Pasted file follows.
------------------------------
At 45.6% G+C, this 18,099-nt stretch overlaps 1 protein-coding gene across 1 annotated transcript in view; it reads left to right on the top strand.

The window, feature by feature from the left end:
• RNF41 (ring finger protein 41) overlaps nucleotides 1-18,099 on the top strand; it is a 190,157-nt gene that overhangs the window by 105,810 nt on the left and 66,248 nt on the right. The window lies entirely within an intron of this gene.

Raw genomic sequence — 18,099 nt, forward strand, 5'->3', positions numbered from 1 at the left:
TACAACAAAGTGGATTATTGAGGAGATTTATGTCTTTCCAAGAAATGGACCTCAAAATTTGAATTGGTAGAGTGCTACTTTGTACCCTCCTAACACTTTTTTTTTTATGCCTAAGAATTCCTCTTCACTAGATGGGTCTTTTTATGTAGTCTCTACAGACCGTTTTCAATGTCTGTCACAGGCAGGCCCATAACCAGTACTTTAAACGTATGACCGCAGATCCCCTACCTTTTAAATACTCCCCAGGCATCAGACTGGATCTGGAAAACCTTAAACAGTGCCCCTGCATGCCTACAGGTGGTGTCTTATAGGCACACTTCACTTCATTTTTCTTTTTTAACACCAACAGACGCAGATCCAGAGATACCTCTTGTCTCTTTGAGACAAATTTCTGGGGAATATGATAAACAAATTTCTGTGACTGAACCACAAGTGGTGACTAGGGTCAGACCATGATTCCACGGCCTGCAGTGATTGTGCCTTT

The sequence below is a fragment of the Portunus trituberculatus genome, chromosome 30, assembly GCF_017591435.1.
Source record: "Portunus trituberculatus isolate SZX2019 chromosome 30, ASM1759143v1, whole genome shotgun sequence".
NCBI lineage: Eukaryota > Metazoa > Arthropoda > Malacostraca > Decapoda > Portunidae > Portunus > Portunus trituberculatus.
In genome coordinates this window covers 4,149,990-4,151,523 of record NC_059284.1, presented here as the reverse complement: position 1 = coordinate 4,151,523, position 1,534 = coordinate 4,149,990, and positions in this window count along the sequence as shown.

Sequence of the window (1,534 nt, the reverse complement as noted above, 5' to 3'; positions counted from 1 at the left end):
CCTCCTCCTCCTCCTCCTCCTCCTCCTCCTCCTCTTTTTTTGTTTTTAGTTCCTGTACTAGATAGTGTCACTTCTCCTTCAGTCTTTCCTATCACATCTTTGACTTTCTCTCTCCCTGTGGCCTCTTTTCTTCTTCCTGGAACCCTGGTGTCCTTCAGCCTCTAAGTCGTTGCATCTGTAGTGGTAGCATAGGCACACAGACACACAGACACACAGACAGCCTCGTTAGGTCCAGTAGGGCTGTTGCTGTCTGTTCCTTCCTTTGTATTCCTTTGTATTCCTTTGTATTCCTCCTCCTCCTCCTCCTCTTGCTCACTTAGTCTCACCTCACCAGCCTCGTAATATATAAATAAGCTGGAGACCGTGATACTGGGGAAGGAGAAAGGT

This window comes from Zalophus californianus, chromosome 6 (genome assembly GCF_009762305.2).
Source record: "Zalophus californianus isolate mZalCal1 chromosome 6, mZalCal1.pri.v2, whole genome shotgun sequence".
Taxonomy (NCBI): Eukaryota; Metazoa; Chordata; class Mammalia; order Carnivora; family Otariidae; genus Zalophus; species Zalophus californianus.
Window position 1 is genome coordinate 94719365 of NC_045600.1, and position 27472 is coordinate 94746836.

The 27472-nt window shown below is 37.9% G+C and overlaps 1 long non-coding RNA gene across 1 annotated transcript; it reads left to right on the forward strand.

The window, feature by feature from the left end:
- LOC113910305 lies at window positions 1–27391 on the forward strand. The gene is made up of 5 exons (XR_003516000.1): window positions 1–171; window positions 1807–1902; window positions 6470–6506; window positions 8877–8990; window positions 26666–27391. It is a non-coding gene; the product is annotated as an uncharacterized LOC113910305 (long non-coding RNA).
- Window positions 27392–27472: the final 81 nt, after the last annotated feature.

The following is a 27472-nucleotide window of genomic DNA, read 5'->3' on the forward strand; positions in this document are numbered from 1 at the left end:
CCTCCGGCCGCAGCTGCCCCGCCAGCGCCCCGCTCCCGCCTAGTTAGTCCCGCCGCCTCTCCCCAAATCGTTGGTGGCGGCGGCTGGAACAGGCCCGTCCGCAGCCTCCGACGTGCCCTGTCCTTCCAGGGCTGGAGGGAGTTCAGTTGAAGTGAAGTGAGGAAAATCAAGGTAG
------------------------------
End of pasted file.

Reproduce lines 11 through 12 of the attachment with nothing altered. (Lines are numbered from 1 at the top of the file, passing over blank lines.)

CCTCCTCCTCCTCCTCCTCCTCCTCCTCCTCCTCTTTTTTTGTTTTTAGTTCCTGTACTAGATAGTGTCACTTCTCCTTCAGTCTTTCCTATCACATCTTTGACTTTCTCTCTCCCTGTGGCCTCTTTTCTTCTTCCTGGAACCCTGGTGTCCTTCAGCCTCTAAGTCGTTGCATCTGTAGTGGTAGCATAGGCACACAGACACACAGACACACAGACAGCCTCGTTAGGTCCAGTAGGGCTGTTGCTGTCTGTTCCTTCCTTTGTATTCCTTTGTATTCCTTTGTATTCCTCCTCCTCCTCCTCCTCTTGCTCACTTAGTCTCACCTCACCAGCCTCGTAATATATAAATAAGCTGGAGACCGTGATACTGGGGAAGGAGAAAGGT

This window comes from Zalophus californianus, chromosome 6 (genome assembly GCF_009762305.2).